With each group of Christians he had met, prayed with and wept with, the prophecies got more vivid, more alarming. Those who knew Paul, had such great affection him. No other man in Scripture except for King David has inspired the same level of intense love and widespread admiration.
What a vivid portrayal of Jesus’ promise of salvation and eternal life. Now, they would forever link the memory of having broken the bread of sacrifice and drunk the wine of redemption with Paul’s words ringing out over Eutychus “His life is in him!”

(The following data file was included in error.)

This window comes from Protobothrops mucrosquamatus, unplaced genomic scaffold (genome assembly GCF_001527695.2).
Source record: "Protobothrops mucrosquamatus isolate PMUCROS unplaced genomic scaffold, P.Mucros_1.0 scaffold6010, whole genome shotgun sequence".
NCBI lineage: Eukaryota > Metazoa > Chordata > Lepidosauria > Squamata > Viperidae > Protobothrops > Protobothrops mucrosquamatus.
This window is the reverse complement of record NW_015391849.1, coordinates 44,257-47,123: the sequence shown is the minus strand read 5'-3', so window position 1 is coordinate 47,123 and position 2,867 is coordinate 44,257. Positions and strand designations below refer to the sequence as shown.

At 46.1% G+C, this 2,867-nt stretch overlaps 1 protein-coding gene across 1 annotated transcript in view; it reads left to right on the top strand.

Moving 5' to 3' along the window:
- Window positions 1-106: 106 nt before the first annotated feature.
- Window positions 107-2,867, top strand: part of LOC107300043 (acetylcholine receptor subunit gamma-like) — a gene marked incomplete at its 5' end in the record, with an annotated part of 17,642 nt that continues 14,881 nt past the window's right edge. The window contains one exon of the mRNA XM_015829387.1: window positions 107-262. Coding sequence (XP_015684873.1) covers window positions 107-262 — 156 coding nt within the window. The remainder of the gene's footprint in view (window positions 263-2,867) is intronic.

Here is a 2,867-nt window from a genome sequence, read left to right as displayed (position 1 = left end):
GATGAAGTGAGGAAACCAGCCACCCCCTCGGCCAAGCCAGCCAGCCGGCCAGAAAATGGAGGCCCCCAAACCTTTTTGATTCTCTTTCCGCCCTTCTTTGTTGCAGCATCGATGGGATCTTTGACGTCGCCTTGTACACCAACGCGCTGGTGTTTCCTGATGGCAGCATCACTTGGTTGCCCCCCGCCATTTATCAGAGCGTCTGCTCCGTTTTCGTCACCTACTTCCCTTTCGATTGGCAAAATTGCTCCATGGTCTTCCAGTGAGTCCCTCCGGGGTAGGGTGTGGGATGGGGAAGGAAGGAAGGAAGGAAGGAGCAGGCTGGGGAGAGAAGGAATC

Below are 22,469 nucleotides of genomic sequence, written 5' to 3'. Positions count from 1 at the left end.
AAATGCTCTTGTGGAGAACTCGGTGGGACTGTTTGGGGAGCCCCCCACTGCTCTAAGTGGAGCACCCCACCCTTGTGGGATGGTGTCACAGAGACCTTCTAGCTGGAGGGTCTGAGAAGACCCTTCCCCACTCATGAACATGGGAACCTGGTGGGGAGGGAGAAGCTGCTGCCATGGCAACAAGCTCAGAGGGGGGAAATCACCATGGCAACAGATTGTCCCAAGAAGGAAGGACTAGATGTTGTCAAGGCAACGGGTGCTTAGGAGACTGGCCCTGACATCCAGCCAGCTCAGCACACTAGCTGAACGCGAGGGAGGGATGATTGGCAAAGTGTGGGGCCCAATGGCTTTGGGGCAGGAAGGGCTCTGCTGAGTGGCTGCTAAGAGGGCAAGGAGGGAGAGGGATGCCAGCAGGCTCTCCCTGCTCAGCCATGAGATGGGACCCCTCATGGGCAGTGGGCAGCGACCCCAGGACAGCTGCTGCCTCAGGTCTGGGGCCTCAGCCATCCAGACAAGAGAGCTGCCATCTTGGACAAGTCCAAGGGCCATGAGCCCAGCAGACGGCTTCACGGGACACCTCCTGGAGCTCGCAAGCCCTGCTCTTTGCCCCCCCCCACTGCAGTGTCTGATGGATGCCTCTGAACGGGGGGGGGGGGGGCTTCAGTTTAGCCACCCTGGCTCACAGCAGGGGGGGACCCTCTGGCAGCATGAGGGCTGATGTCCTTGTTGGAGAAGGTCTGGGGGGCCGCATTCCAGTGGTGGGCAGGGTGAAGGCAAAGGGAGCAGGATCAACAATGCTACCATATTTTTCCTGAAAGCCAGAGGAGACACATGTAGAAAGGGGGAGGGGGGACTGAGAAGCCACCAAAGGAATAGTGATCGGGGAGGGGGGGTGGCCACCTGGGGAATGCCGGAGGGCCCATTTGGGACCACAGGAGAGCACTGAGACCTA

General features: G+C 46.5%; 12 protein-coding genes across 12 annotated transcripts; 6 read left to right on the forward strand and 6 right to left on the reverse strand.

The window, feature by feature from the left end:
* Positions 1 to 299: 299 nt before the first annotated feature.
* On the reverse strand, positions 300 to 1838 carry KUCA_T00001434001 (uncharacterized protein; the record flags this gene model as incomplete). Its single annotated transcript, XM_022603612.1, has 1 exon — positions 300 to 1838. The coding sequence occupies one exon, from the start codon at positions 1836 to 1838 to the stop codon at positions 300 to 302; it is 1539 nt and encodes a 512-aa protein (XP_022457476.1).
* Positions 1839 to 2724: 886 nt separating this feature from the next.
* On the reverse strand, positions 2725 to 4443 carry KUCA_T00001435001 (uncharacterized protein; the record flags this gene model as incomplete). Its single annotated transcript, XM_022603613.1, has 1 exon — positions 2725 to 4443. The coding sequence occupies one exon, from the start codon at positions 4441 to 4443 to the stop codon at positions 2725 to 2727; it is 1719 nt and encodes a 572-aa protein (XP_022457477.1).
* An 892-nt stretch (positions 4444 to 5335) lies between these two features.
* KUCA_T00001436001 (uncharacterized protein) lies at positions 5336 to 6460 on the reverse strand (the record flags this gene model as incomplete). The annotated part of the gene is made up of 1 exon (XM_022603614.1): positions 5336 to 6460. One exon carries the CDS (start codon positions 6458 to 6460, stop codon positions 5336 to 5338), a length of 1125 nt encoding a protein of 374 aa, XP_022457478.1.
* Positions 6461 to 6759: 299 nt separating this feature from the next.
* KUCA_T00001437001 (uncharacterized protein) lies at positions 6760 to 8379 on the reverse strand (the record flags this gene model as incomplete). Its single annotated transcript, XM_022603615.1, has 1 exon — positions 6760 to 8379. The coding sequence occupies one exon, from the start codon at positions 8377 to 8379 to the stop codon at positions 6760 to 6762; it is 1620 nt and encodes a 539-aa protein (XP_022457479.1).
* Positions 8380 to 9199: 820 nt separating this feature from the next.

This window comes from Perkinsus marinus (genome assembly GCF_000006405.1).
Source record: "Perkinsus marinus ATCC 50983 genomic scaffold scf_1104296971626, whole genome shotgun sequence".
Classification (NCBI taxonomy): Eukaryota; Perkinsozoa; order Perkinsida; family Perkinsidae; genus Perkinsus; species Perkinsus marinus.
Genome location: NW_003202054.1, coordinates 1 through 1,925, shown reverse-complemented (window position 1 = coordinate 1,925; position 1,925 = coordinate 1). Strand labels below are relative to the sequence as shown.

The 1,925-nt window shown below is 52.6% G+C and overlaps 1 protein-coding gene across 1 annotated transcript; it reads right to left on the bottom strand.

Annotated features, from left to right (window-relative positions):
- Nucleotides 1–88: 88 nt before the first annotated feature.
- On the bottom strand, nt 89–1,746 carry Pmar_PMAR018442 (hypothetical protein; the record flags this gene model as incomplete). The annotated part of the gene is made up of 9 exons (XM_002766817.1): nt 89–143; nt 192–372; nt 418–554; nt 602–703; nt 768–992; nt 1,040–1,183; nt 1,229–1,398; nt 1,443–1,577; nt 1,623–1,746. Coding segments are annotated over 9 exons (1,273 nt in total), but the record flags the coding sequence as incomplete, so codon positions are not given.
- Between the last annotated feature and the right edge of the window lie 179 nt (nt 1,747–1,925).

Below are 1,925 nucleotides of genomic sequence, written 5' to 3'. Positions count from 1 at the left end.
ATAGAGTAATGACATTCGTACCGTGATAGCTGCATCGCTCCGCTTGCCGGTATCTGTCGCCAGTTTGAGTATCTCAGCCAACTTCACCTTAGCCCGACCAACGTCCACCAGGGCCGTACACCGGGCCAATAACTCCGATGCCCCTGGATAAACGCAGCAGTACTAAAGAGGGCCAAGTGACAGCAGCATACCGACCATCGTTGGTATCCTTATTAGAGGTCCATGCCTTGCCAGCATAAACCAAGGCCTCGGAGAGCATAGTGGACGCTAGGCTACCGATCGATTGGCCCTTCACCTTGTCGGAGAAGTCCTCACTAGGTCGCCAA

God’s intent is to restore the earth and its inhabitants, and to reconcile everything to Himself. In keeping with that great mission, Paul sought to bring shalom—peace, wholeness, communion—to the body of Christ by initiating reconciliation between Jewish and Gentile believers.
Embedded in these verses is a lot of information found elsewhere in the New Testament, but not here—Luke was actually summarizing Paul’s activities in order to get to the part of the story Luke wanted to tell: the story of Eutychus and the elders in Ephesus.